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Wednesday AM headlines: Harmful algal blooms persist, transitional housing in Sandy

An algal bloom in a body of water. The algae is green and a thicker consistency than the water around it.
Dr. Jennifer L. Graham

Sandy City unanimously approves code change for transitional housing

Sandy City unanimously approved a code change to allow a transitional housing facility for medically vulnerable people experiencing homelessness.

The facility, operated by Shelter the Homeless, will cater specifically to veterans, seniors and those with significant medical issues or underlying health conditions. It will house those who qualify for an average of six months and up to two years.

The facility will reportedly have a total capacity of 165 people, with all potential residents needing a referral. Residents will be provided weekly medical provider visits and specialty care referrals.

Responding to community concerns about safety, there will also be security measures such as a no-guest policy, mandatory entry searches and 24/7 surveillance.

Shelter the Homeless hopes to launch the shelter by winter.

Harmful algal blooms still a risk as waterfowl season approaches

As waterfowl season approaches, the Utah Division of Wildlife Resources is warning hunters of harmful algal blooms across the state.

As of Friday, Sept. 29, there are still 24 Utah water bodies under advisory for harmful algal blooms, which can produce harmful toxins that affect liver, nerve and skin tissue.

Blooms commonly look like spilled paint, grass clippings, pea soup or water with a green or blue-green hue. Hunters are asked to keep a close eye for blooms and stay away from any suspicious water. Waterfowl and fish should also be cleaned well with fresh water, with all guts discarded.

If a pet has had possible exposure with an algal bloom, including skin contact or drinking contaminated water, they should receive immediate care from a veterinarian, as the toxins can be fatal to them.

A map of Utah waterbodies affected by harmful algal blooms can be found here.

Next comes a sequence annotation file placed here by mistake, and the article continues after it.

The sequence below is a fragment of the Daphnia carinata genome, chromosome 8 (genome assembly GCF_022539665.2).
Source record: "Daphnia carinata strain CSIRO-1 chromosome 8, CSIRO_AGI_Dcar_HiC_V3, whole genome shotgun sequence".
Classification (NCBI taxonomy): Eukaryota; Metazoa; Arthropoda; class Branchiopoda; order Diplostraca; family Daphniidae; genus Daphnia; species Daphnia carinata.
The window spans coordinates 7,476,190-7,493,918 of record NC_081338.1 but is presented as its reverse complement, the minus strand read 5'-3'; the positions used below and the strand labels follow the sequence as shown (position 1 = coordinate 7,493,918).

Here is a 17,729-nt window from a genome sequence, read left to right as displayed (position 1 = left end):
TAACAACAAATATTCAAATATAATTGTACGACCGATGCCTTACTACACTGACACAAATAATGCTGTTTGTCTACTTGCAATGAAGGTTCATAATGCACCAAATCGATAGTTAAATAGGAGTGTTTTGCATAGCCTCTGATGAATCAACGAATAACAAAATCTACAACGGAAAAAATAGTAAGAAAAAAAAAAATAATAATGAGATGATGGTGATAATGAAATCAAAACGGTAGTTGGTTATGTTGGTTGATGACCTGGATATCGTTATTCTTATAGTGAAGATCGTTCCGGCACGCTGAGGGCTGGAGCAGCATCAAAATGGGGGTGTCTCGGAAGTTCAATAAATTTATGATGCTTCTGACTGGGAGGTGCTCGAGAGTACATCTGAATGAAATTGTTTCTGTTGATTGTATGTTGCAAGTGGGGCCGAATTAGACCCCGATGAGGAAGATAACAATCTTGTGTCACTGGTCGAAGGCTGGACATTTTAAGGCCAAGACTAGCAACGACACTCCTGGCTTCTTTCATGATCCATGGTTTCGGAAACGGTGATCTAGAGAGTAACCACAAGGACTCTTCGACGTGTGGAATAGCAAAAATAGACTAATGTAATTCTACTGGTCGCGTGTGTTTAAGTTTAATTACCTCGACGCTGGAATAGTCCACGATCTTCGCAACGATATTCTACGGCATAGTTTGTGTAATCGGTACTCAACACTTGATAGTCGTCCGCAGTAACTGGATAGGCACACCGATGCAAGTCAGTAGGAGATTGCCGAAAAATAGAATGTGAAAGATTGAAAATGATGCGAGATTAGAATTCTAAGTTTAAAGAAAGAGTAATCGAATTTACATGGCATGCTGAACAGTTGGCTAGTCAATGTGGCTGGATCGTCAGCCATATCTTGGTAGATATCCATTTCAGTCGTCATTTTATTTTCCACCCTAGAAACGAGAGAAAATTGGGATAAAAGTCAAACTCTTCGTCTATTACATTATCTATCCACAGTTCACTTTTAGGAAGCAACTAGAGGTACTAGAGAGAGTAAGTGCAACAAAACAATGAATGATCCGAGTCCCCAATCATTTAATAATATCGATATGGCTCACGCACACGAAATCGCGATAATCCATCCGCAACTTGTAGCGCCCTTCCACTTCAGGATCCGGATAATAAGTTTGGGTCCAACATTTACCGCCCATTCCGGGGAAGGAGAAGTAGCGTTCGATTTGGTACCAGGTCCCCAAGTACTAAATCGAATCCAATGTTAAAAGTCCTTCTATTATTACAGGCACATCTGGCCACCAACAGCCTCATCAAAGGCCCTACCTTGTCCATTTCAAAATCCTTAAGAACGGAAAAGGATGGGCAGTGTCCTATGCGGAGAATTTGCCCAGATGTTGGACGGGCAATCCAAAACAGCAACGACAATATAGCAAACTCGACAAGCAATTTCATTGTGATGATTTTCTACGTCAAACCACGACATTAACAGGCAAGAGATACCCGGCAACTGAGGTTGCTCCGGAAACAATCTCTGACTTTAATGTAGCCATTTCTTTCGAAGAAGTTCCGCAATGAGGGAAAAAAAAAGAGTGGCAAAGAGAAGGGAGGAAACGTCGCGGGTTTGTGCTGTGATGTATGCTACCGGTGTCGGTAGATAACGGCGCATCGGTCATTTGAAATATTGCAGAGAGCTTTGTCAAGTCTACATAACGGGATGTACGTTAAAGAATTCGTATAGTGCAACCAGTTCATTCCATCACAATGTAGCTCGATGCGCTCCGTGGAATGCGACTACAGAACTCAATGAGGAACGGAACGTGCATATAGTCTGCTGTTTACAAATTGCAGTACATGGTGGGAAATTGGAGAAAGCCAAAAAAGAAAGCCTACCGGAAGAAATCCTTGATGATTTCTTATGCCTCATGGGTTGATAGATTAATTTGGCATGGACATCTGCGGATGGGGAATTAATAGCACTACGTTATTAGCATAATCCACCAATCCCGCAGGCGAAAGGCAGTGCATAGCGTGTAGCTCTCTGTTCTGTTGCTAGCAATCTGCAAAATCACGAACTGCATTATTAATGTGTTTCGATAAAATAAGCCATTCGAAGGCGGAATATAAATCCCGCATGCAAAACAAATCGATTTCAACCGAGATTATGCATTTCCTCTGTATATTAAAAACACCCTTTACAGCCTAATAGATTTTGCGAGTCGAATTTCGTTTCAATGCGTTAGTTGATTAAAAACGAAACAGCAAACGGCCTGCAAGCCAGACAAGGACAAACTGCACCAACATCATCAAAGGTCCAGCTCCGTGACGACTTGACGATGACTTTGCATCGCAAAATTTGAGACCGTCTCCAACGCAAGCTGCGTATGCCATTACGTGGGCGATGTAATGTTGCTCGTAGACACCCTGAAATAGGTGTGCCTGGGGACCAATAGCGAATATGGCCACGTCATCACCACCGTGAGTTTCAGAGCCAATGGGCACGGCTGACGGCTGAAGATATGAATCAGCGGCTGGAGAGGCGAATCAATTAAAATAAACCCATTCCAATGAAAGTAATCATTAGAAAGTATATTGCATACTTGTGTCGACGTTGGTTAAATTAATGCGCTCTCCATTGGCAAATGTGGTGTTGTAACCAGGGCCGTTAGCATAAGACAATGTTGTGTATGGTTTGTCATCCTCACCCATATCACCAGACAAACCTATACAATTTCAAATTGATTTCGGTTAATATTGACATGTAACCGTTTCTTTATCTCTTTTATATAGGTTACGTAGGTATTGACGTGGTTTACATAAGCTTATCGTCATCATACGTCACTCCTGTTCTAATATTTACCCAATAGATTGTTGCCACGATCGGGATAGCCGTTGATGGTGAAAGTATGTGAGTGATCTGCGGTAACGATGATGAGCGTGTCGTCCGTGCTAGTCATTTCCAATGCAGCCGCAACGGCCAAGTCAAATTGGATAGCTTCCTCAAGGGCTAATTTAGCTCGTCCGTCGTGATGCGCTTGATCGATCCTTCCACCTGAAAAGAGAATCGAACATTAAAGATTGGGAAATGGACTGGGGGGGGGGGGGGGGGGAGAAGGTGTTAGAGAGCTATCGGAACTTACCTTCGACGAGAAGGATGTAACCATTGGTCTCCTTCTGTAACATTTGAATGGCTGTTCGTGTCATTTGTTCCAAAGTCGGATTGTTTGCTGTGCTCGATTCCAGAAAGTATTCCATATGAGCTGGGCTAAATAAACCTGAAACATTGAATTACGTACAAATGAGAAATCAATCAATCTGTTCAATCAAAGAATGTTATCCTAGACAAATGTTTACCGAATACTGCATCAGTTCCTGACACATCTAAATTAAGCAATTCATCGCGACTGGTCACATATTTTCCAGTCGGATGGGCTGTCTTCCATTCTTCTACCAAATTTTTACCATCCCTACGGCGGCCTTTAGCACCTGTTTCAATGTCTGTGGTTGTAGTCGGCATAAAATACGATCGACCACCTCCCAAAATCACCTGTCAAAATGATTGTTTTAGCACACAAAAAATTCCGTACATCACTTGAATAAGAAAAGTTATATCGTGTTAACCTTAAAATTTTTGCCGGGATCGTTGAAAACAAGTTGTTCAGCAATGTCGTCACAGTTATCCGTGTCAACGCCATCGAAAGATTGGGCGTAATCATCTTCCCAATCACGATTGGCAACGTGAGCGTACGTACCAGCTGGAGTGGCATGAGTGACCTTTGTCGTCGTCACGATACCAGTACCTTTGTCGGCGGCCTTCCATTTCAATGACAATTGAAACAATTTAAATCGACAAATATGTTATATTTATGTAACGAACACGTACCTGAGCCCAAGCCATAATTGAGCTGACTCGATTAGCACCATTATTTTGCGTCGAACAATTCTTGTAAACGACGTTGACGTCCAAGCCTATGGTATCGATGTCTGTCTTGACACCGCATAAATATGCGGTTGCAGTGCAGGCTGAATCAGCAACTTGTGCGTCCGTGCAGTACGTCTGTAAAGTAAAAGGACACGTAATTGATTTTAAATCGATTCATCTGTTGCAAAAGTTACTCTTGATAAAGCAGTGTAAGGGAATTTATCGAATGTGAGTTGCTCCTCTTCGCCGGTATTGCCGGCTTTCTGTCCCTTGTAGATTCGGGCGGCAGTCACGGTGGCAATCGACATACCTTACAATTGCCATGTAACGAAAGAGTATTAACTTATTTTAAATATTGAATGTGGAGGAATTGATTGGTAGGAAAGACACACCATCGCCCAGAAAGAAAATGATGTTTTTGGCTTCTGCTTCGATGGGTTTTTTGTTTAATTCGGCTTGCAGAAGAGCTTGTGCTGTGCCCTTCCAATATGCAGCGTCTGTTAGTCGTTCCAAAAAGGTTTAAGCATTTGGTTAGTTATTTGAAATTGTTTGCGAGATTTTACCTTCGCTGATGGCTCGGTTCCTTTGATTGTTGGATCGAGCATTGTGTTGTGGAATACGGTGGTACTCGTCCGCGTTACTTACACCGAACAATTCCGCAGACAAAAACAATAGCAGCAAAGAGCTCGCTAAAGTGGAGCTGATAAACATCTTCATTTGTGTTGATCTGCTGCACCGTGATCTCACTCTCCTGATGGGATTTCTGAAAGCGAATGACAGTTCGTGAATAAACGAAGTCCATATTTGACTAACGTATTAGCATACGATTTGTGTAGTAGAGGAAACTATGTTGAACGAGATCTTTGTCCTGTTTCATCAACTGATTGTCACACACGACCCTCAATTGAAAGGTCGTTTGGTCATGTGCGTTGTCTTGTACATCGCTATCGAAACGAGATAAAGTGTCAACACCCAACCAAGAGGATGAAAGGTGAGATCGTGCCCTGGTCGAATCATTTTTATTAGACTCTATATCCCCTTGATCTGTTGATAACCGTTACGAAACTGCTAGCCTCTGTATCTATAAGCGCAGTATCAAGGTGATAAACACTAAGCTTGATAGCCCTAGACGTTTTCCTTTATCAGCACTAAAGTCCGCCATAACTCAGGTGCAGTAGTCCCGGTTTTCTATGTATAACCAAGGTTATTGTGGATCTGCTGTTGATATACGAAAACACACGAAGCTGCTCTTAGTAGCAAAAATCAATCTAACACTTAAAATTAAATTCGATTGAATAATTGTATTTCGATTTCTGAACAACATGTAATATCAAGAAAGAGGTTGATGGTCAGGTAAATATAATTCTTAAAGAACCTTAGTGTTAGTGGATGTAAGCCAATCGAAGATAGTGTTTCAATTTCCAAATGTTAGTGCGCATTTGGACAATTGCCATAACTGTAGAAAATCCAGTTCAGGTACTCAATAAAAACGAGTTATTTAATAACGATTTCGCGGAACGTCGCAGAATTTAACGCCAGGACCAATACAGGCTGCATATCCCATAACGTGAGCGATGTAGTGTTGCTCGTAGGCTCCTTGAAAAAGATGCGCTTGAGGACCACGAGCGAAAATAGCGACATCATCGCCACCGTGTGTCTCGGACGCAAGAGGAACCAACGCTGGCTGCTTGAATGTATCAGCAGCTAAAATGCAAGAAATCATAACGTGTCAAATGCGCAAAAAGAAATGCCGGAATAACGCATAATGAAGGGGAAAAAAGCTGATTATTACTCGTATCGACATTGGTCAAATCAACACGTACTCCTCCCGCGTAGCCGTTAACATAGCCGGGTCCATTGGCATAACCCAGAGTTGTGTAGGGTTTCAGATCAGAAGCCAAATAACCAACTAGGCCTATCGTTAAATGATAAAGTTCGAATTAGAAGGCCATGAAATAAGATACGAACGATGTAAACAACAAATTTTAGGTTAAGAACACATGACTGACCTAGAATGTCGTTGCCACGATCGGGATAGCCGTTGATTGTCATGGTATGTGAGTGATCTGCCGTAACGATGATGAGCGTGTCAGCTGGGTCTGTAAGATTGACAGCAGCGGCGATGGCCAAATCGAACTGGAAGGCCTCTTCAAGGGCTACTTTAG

Intermountain Murray location offers Saturday mammogram appointments in October

Intermountain Healthcare is making it more convenient to get mammogram screenings in honor of National Breast Cancer Awareness Month.

Throughout October, there will be appointments available every Saturday at Intermountain Health’s Breast Care Center at Intermountain Medical Center in Murray. The center says this option is meant to help those with busy weekday schedules to schedule the important and potentially life-saving screening.

According to the American Cancer Society, women should be getting mammograms every year by age 45, with some starting as early as 40, and can switch to every two years at 55.

Intermountain is also expanding the FAST MRI breast screenings at Intermountain Murray to other hospitals in Utah. FAST MRI screenings are meant for women at a higher risk for developing breast cancer and cost considerably less than a traditional MRI screening. They do not, however, replace the need for an annual mammogram.

Duck is a general reporter and weekend announcer at UPR, and is studying broadcast journalism and disability studies at USU. They grew up in northern Colorado before moving to Logan in 2018, so the Rocky Mountain life is all they know. Free time is generally spent with their dog, Monty, listening to podcasts, reading or wishing they could be outside more.